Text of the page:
Has spent more than a year looking for another apartment
Michelle Laidley holds up a treat for her cat, Tank, who gives her a high-five with his paw.
© — Photo by Barb Sweet/The Telegram
Michelle Laidley gets her cat, Tank, to do a trick for a treat. Laidley is desperate to find an apartment that she can afford and that will accommodate Tank, who is a therapy animal.
The six-year-old cat is Laidley’s therapy animal for post-traumatic stress disorder, which she says she acquired after years in foster care.
The east-end St. John’s woman said she relies on Tank, but getting potential landlords to understand that is trying. They aren’t exactly welcoming to income-support clients or animals, she said.
Laidley has been looking for a year and a half for an affordable apartment where Tank is also accepted.
She was given notice to be out of her basement apartment by April, but began looking long before, when the house was put up for sale a year and a half ago.
The new owner of the home wanted to inspect her apartment once a month, and while Laidley agreed, she said she was soon given an eviction notice.
“Ever since a year and a half I have been looking and looking and looking for a place to live. I knew inevitably it was going to happen.
“You got that gut feeling. I’ve got six weeks left and I’m so stressed,” Laidley said of the apartment search.
She plans to request a letter from her doctor to verify Tank’s importance to her well-being.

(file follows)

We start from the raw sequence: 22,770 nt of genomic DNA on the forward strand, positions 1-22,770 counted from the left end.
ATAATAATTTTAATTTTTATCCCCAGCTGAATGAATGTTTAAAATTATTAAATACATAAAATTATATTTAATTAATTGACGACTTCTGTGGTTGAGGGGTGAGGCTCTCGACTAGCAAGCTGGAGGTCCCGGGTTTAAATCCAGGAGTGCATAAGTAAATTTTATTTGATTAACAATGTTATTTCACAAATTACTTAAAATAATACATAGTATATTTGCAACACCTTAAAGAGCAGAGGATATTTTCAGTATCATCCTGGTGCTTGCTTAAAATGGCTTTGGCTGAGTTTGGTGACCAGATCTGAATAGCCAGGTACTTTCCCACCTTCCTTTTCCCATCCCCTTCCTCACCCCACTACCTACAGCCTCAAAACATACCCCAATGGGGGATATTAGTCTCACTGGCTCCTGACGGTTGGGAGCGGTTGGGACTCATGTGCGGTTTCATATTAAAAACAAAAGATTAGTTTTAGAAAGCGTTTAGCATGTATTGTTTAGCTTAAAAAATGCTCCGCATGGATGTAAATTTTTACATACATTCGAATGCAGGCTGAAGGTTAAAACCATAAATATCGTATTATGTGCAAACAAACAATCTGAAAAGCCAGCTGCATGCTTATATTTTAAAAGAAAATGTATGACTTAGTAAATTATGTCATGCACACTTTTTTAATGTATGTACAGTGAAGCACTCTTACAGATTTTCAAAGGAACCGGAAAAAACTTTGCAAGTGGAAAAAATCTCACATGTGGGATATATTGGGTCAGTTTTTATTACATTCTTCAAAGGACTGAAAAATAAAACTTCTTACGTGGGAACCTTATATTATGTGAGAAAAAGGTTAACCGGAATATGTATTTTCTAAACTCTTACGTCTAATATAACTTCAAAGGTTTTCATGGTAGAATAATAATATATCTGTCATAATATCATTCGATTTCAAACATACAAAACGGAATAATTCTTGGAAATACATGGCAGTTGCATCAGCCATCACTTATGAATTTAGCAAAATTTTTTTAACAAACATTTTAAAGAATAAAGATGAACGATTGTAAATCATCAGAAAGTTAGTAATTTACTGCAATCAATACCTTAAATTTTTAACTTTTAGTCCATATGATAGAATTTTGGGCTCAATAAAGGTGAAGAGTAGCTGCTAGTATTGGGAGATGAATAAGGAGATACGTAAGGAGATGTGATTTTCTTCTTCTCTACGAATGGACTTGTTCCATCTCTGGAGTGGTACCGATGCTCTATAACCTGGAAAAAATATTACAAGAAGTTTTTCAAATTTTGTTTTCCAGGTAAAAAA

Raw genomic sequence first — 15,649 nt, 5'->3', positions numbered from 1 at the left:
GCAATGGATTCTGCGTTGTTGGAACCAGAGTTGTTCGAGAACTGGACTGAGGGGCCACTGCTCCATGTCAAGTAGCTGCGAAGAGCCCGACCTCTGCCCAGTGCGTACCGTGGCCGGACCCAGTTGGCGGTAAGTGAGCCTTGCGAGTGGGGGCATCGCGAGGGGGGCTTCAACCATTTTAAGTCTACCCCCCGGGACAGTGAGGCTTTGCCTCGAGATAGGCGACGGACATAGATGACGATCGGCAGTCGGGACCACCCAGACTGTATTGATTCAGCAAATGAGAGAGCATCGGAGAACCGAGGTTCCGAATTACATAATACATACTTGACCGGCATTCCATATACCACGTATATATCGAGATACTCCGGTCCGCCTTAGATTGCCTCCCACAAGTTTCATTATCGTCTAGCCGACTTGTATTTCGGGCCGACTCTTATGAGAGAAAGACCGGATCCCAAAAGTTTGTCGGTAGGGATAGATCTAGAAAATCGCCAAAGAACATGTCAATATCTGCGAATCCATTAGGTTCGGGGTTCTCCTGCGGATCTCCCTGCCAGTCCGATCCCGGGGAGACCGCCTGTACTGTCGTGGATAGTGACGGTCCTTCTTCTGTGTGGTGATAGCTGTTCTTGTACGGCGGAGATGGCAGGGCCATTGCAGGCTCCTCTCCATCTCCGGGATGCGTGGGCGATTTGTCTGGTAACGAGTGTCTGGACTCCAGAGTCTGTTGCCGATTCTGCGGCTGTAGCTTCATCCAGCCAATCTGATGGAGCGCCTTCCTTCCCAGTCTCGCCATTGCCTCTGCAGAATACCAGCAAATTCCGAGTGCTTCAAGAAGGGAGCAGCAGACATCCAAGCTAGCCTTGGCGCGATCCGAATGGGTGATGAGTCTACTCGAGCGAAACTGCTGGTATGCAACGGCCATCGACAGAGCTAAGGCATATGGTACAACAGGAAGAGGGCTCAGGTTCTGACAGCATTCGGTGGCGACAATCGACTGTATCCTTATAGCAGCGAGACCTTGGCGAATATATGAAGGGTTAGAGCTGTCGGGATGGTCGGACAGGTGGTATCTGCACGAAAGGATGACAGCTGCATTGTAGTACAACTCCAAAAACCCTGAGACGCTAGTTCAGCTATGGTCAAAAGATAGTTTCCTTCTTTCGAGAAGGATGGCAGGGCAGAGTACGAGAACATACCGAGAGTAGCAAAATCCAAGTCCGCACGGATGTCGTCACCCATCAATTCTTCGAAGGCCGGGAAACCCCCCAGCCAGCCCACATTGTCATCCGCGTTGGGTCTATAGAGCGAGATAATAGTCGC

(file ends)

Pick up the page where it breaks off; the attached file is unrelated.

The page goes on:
“I have had him for six years, he’s excellent help and doesn’t destroy anything,” Laidley said of Tank. “He’s a really good cat.”
The search so far hasn’t produced any good leads. She said she is now left with $182 every two weeks once her income support pays for $550 in rent and roughly $300 for electricity. Out of the remainder comes food, transportation and other necessities.
She hopes to find something around $650 per month plus utilities, with some laundry facilities, and still that will stretch her budget.
“There is something seriously wrong here and the government, as usual, is at fault,” Laidley said.
“They won’t cap rental prices. They let everybody go to hell with it.”
According to the Canada Mortgage and Housing Corp., a federal Crown agency, the overall apartment vacancy rate in St. John’s is 3.2 per cent, while the vacancy rate for a one-bedroom is 2.4 per cent. Average rent for a one-bedroom apartment is $739 plus utilities.
Gail Thornhill, acting executive director of Stella Burry Corp., a non-profit that offers community support services, said the recent vacancy rate increase is positive, but not significant enough to affect the challenge that people on low incomes have in finding a apartment.
Slightly higher vacancy rates give a little wiggle room in what’s available, but not in rent amounts, especially for those who are on income support.
“It’s not a secret that the current income support rates are not adequate for the current rental market. They are not,” Thornhill said.
“That increase in the vacancy rate has not had a ripple effect or a big impact on the vulnerable people that we work with every day, not yet. We would need to see a higher vacancy rate than that.”
She said the metro area remains a landlord’s market. Many are stipulating no pets, but some are stipulating no children and no income-support clients, and some are seeking criminal record checks, she said.
Stella Burry operates a housing resource centre and operates about 100 housing units, with some units owned by the organization and others through agreements with private landlords, but there is a wait list.